"What are you doing today?"
Underwhelmed silence. I feel slightly uncomfortable.
"It's a really great book!" I say, over-compensating. "And I'm going to blog... And shop - there's sandwich fillings we're short of."
How do I get across just what I mean by reading? Because it's not only that there is a subtext, there's an entire sub-culture signified by the word. Machiavelli, apparently, used to set a table for two, and dress up in suitable costume, before opening a book: that way he showed his respect to the author - they were eating together.
So here's a list of what I do when I read, sat in the caff with a cup of tea and a pencil in hand:
1. I am reading;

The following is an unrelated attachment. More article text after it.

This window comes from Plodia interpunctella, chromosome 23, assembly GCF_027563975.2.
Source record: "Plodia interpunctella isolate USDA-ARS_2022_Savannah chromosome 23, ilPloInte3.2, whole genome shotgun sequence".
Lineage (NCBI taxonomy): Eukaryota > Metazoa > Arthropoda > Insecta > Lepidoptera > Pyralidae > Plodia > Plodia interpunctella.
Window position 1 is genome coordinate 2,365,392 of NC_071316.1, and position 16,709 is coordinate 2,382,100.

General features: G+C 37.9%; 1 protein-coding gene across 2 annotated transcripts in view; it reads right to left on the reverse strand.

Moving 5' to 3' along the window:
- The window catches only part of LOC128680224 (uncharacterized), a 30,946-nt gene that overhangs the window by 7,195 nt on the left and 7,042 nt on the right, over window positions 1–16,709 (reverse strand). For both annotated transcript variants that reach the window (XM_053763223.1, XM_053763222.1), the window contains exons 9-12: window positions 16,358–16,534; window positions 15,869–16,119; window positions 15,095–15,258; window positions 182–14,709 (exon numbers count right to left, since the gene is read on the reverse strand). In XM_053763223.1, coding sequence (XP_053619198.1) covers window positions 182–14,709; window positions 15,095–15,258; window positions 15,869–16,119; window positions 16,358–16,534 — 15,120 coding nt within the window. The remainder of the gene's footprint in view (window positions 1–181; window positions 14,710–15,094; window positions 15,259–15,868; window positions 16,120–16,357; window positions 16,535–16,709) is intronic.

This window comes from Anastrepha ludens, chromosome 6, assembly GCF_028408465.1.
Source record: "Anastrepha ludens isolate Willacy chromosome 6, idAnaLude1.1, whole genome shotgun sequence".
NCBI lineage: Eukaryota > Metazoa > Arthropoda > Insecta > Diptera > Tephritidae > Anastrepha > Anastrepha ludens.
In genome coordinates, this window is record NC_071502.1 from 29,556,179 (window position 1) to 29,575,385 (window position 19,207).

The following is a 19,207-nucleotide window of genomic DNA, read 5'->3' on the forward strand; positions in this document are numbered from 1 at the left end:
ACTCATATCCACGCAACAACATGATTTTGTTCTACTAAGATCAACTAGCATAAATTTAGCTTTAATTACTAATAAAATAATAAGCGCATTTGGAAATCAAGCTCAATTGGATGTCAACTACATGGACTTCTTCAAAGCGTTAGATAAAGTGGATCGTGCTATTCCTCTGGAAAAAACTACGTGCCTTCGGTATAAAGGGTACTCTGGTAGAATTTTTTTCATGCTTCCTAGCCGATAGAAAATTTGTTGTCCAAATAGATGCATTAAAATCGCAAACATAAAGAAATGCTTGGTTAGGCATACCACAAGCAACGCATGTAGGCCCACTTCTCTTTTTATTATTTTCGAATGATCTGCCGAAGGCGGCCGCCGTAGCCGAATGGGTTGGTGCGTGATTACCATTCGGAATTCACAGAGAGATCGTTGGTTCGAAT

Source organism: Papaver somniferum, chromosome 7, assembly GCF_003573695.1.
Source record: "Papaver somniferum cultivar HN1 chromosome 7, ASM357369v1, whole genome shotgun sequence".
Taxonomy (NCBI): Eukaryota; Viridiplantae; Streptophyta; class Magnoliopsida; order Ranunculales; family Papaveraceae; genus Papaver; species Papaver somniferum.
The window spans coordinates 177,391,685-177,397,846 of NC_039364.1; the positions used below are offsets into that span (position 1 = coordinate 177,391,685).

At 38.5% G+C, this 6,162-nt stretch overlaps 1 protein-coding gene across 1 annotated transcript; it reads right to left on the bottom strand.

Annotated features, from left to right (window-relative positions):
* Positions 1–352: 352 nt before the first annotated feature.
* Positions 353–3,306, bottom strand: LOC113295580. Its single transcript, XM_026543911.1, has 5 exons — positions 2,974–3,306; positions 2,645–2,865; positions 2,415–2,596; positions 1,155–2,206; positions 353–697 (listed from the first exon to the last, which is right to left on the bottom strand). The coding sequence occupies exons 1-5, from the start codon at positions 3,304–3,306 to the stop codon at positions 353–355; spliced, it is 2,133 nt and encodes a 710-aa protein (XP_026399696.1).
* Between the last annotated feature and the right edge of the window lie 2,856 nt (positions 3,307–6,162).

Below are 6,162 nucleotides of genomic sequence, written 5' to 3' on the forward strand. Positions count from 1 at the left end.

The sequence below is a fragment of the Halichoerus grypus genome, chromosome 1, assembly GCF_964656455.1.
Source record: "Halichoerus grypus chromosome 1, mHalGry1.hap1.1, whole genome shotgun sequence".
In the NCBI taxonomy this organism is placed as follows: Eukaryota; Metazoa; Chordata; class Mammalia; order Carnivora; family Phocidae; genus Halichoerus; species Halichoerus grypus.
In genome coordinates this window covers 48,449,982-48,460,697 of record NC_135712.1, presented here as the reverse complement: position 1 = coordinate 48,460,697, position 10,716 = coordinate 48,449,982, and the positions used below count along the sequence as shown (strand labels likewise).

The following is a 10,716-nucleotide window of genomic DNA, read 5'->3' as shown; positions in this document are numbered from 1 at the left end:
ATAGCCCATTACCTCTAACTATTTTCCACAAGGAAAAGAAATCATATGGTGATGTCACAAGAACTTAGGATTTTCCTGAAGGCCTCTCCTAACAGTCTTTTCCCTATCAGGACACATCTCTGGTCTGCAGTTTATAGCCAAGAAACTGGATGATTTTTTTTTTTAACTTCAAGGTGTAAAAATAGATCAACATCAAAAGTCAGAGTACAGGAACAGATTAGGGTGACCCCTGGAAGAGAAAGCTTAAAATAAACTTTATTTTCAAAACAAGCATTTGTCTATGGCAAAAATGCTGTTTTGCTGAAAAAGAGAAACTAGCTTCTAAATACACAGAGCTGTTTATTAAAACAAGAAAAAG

2. I am brainstorming;
3. I am creatively interacting, with the text and people around me;
4. I am performing a piece of art called 'The Reader";
5. I am using my time constructively while I wait for the Church to catch up;
6. I am inviting interruption;
7. I am promoting books, and all things bookish;
8. I am occupying a seat in the caff, thereby contributing to its appearance as the kind of place you might enjoy reading a book in (but I don't get free coffee for this);
9. I am not trashing the streets, or mouldering in front of daytime TV;
10. I am sending out love and peace vibes;
11. I am intriguing people;
12. I am blending in;
13. I am deconstructing the prevalent assumption that to be a worthwhile member of society you have to tick boxes, stress over work, and live a line on someone else's bankroll;
14. I am dancing (inside, textually);
15. I am reducing my carbon footprint;
16. I am growing neural connections;
17. I am tending my marginalia;
18. I am travelling, by ink and bleached wood-fibre, miles and miles;
19. I am a programme running on the analogue internet;
20. I am a librarian without walls...